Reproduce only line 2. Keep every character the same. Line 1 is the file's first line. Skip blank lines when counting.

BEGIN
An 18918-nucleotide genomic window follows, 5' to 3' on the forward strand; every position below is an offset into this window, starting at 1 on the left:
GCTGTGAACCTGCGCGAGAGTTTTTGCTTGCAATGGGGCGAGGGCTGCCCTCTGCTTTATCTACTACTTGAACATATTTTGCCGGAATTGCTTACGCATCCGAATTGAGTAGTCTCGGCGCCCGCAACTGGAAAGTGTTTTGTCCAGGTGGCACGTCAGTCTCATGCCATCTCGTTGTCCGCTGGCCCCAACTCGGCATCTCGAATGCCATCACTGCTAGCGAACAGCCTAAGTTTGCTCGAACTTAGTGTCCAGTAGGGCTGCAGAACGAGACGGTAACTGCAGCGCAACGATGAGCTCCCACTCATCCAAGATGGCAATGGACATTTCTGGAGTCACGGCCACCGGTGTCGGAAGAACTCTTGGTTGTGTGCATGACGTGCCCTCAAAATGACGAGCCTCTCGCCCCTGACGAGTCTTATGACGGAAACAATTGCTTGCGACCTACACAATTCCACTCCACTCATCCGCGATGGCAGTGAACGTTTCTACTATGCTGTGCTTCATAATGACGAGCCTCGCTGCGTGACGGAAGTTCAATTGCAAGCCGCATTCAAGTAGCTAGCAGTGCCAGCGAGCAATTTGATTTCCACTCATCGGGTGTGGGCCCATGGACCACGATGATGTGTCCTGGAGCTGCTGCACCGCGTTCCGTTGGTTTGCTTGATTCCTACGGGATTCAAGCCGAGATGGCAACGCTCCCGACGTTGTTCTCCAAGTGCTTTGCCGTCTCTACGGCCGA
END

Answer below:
GCTGTGAACCTGCGCGAGAGTTTTTGCTTGCAATGGGGCGAGGGCTGCCCTCTGCTTTATCTACTACTTGAACATATTTTGCCGGAATTGCTTACGCATCCGAATTGAGTAGTCTCGGCGCCCGCAACTGGAAAGTGTTTTGTCCAGGTGGCACGTCAGTCTCATGCCATCTCGTTGTCCGCTGGCCCCAACTCGGCATCTCGAATGCCATCACTGCTAGCGAACAGCCTAAGTTTGCTCGAACTTAGTGTCCAGTAGGGCTGCAGAACGAGACGGTAACTGCAGCGCAACGATGAGCTCCCACTCATCCAAGATGGCAATGGACATTTCTGGAGTCACGGCCACCGGTGTCGGAAGAACTCTTGGTTGTGTGCATGACGTGCCCTCAAAATGACGAGCCTCTCGCCCCTGACGAGTCTTATGACGGAAACAATTGCTTGCGACCTACACAATTCCACTCCACTCATCCGCGATGGCAGTGAACGTTTCTACTATGCTGTGCTTCATAATGACGAGCCTCGCTGCGTGACGGAAGTTCAATTGCAAGCCGCATTCAAGTAGCTAGCAGTGCCAGCGAGCAATTTGATTTCCACTCATCGGGTGTGGGCCCATGGACCACGATGATGTGTCCTGGAGCTGCTGCACCGCGTTCCGTTGGTTTGCTTGATTCCTACGGGATTCAAGCCGAGATGGCAACGCTCCCGACGTTGTTCTCCAAGTGCTTTGCCGTCTCTACGGCCGA